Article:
• knex migrate:make migration_name
      • If this fails with ENOENT, then you probably just need to make the “migrations” folder.
      • The “migration_name” is used in the file name; it’s appended to the datetime-stamp of creation. I believe it’s just a moniker for you so that you can say something like “v1_to_v2” or something.
      • For Adam: if you need to make a new migration for Bot Land locally:
        • Convert all of B:CodeBotLandbotlandpackagesdatabase \env.development into “set FOO=BAR” statements to put those environment variables into the current environment.
        • Go to the packages/database/src folder
        • ”knex migrate:make migration_name”
  • Modify the migration file that was created to include any setup you need, e.g. making tables, inserting rows, etc.

  • Run the migrations

    • knex migrate:latest —env development
    • Remember: there is a configuration value in knexfile.js called migrations: {tableName: ‘knex_migrations’}. This will create a knex_migrations table in your database if it doesn’t already exist. That table keeps track of which migration files were run so that it can know where to pick up next time.
    • For Adam (for Bot Land), yarn run db:migrate
  • Migration files

    • You should define functions like this:
      • exports.up = function(knex, Promise) {};
      • exports.down = function(knex, Promise) {};
      • The “up” function defines how you upgrade from the last migration file to this one.
      • The “down” function lets you specify rollback behavior if you want. This is not necessarily an inverse of the “up” function, e.g. you don’t need to drop a table that you created in “up”. Instead, you can use this for custom functionality like creating a backup table, filling that with data, and THEN dropping the original table so that you’ve rolled back correctly.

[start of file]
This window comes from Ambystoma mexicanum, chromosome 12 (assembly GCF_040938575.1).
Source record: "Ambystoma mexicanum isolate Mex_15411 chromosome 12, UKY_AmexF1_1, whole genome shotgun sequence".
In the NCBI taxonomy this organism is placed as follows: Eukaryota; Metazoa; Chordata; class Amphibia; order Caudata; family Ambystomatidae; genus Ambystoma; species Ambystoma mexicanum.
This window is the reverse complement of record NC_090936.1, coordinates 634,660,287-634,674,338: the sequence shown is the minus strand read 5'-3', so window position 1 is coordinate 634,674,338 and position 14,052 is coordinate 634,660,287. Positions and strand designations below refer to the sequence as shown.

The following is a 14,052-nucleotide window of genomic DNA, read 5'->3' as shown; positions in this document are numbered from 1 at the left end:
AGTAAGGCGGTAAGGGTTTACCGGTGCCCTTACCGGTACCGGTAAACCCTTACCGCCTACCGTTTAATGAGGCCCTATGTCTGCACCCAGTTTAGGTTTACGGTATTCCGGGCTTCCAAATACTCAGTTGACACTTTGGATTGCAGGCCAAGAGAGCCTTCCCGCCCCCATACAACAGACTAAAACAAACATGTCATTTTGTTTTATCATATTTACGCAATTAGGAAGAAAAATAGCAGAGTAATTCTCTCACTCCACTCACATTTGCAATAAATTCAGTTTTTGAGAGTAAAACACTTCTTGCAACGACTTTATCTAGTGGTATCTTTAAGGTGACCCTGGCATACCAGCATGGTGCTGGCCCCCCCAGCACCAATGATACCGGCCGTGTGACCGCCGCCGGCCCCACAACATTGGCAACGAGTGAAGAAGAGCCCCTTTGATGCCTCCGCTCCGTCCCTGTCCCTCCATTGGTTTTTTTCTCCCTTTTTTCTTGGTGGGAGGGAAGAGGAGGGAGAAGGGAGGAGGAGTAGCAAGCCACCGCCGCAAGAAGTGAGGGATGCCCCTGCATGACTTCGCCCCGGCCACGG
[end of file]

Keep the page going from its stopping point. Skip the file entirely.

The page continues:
• Migrations are automatically run inside of transactions, but keep in mind that altering tables in MySQL cannot be rolled back (reference). That means that if you’re going to be altering tables, and hit a failure, you would have to manually undo your changes just to be able to re-run the file. This is why it’s good to take a back-up beforehand.

I originally tried to use node-babel for this via an NPM script in package.json, but I ran into issues trying to use the migrations from the API in test code (knex.migrate.latest()), so I had to switch to babel-register:

  • npm install —save-dev babel-register
  • Modify knexfile.js to include require(‘babel-register’);
  • Add this NPM script
    • ”knex”: “node node_modules/knex/bin/cli.js —knexfile database/knexfile.js”,
    • Note that you can probably just say “knex —knexfile database/knexfile.js”, but I have “knex.cmd” in the same directory and Windows is acting very strange when it comes to writing it that way.
  • Make sure you have a .babelrc like this
// Note: this entire file only exists so that babel-register works
"compact": false,
"presets": [
"targets": {
"node": "current"
  • Make sure babel-register shows up in your test code somewhere since I think calling knex.migrate.latest directly bypasses the knexfile.js (not sure about this).

Note: you can consider using ESM, which is a smaller library solely for working with ES modules. It was made by the same creator of Lodash. To run using ESM, you just do something like this:

node -r esm index.js

By using this, you don’t need a .babelrc file.

Based on what I read at the reference and what tollus says below, it sounds like I need to use Babel and then change the command line that gets invoked (which would involve changing Ansible scripts for Bot Land):